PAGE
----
One such would be rocker is woman whose moniker is T Nasty.
Ms. Nasty gets up, and spins the wheel. She lands on “Girls Just Wanna Have Fun.” The audience applauds in approval, but Nasty is looking downright scared.
She whispers to Dawdy, and after a quick perusal of the sign-up sheet, he invites someone named Vanessa to the stage to help out.
This happens a couple of times over the course of the evening. Someone a bit bolder will be invited up to help someone a little more shy.
Vanessa takes the stage.
“Do you wanna have fun,” she asks Nasty, a lighthearted reference to the song title.
“I’m allergic to fun,” Nasty jokes, seeming to already regain a little self-confidence.
“I don’t think that’s going to work,” replies Vanessa.
Once the music starts, between the self-assured Vanessa and the vociferous participation from the audience, everyone has a pretty good time.
Later I try to track down Nasty, which is difficult in a packed bar. I did run across Vanessa, Vanessa Blades, that is.
Turns out she’s a local musician, a friend to GRL and one of the attendees at the Glitteroke dry run, so they knew she would be ready to lend a hand.
“I think it’s bringing the music community together with people that may not be in the music community, per se,” said Blades.
GRL’s stated goals are about education, and self-confidence, and surely it does a great job pursuing those goals.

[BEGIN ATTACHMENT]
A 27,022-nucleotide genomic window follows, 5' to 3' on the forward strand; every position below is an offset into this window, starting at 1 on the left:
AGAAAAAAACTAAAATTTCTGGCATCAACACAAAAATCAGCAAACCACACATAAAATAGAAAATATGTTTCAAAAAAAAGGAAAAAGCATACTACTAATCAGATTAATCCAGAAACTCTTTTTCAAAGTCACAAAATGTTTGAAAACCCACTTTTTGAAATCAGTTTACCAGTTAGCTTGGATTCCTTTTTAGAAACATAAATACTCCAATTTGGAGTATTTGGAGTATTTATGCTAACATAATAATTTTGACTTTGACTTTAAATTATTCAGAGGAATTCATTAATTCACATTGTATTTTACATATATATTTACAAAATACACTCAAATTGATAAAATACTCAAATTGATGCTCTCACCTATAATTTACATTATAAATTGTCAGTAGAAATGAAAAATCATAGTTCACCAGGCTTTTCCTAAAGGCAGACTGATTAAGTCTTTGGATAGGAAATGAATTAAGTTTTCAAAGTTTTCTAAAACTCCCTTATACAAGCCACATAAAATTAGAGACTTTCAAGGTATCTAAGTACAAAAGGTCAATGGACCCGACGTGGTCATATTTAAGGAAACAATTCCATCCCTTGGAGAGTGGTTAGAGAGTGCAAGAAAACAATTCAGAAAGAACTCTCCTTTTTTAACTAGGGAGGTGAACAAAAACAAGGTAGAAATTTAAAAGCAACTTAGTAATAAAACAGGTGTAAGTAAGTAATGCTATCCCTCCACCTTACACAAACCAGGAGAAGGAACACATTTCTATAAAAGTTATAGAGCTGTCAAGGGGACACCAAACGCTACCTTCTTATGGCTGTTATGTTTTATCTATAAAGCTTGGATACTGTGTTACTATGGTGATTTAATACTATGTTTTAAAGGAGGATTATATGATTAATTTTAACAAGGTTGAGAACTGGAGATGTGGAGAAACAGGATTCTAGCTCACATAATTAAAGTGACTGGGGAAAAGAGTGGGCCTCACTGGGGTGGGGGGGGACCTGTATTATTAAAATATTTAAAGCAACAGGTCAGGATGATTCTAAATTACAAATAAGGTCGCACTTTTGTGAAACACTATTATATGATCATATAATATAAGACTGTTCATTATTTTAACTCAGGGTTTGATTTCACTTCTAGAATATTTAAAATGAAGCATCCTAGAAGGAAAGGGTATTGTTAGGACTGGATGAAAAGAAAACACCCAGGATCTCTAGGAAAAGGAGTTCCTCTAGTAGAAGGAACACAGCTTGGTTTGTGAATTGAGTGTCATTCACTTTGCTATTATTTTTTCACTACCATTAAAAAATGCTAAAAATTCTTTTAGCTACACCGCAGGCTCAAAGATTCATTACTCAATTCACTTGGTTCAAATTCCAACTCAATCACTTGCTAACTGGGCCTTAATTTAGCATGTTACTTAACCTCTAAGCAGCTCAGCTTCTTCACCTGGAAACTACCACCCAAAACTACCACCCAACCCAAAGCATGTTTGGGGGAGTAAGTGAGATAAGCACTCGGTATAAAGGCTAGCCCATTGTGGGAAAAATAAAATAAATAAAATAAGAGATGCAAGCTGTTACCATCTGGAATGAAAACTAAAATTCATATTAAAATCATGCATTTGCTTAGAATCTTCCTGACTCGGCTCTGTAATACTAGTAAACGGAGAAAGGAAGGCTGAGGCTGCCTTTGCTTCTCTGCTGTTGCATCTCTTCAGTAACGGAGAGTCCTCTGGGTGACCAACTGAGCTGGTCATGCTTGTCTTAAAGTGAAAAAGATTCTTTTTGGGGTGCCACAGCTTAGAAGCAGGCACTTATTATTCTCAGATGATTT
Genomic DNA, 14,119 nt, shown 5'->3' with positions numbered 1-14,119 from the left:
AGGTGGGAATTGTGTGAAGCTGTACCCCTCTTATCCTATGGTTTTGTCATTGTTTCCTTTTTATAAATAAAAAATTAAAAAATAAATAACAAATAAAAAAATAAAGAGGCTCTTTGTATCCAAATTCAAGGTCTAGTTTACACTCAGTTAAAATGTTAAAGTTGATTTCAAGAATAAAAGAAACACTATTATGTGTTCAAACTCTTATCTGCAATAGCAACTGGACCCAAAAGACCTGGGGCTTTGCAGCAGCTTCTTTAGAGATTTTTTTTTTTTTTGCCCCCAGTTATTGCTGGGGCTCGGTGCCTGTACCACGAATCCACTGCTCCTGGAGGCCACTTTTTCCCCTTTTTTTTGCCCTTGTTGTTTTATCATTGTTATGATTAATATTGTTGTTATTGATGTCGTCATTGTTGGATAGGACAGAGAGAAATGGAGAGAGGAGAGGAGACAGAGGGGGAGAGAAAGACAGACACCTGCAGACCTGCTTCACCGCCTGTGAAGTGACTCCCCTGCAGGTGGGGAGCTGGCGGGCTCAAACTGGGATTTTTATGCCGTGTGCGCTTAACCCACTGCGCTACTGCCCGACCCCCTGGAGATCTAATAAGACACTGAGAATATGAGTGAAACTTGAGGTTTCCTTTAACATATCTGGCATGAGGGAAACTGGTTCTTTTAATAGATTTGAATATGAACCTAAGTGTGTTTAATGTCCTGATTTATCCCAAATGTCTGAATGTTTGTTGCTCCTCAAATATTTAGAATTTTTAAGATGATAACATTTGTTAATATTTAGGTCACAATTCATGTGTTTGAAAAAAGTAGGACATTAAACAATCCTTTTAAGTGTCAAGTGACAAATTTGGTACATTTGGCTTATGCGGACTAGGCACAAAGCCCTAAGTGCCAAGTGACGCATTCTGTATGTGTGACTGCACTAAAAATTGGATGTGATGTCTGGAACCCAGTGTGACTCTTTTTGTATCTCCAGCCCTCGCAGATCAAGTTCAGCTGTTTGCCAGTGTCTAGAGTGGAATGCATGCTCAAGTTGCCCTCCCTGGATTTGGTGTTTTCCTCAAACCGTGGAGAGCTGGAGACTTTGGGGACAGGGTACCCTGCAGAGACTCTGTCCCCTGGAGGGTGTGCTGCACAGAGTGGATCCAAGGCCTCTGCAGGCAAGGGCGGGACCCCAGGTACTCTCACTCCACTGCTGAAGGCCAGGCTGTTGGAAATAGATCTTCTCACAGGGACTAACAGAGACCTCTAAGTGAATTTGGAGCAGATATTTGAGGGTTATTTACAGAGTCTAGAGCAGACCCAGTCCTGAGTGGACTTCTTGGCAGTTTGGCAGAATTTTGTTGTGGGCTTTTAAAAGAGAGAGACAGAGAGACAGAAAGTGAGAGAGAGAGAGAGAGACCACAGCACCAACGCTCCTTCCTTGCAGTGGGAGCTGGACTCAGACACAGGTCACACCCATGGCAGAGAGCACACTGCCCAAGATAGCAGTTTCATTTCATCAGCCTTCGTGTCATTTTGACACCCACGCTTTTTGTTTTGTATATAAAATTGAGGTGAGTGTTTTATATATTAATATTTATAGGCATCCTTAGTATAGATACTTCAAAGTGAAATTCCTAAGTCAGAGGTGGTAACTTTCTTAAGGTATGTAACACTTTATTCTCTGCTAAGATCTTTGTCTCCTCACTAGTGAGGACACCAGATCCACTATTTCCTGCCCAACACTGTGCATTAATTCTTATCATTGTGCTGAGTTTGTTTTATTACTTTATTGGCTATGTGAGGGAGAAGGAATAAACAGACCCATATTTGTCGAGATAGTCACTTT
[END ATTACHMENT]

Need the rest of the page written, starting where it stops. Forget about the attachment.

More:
But I think the karaoke night, and the inclusion of non-musicians in a variety of musical projects, also speaks to a deeper truth about community.
Music was maybe the first art form. It goes all the way back to prehistoric times. It’s in our blood, but in our modern society we separate the people in this interaction into two groups: musicians and everyone else.
And it would be irresponsible not to point out that the devision between musician and audience has far too often been a sexist dividing line, with men disproportionately in charge of writing, producing and performing the music.
GRL is redressing that balance, teaching young women to rock, but are also erasing the line completely; when the beat hits, and the vibrations shoot through the air, we are all part of the music.
There are a ton of different ways to interact with music. Maybe you dance, maybe you sing in the shower or rock the air guitar. Maybe you karaoke.
I’d love to say that when my turn came, I got up and rocked the mic, but actually I got up, spun the wheel, and landed on a song I did not know at all. I took the fallback option that Dawdy always offers wheel spinners, and ended up performing Salt-N-Pepa classic “Push It.” How hard can that be? You just say “push it” a lot. Right?
Wrong. I did not “push it real good,” because that song is actually way harder than you think.
But I had the guitarist at my side and that killer synth line backing me up, and it didn’t really matter if I was good at singing. I got to be a rock star for just a second.
Giltteroke will ride again, with a follow-up event already planned for sometime in early December, and a possible all ages event for Galentines day.
Keep your ear to the ground, and we’ll let you know when you can have the chance to be a rock star for one song.
If you want to put a little more time in, and you’re a grown-ass women, Ladies Rock Camp is coming at you Oct. 5-8, four days of learning to rock, no musical experience required.
“[Glitteroke] is a good kick off to really introduce people to a program that adults can participate in, as well,” Salena Filichia, bass player for Glitteroke, and member of GRL fundraising committee, said. “I think all of the volunteers agree we all wish we had something like Girls Rock when we were kids. And I think a lot of volunteers are still like, ‘Man, I would totally do something like this now.’”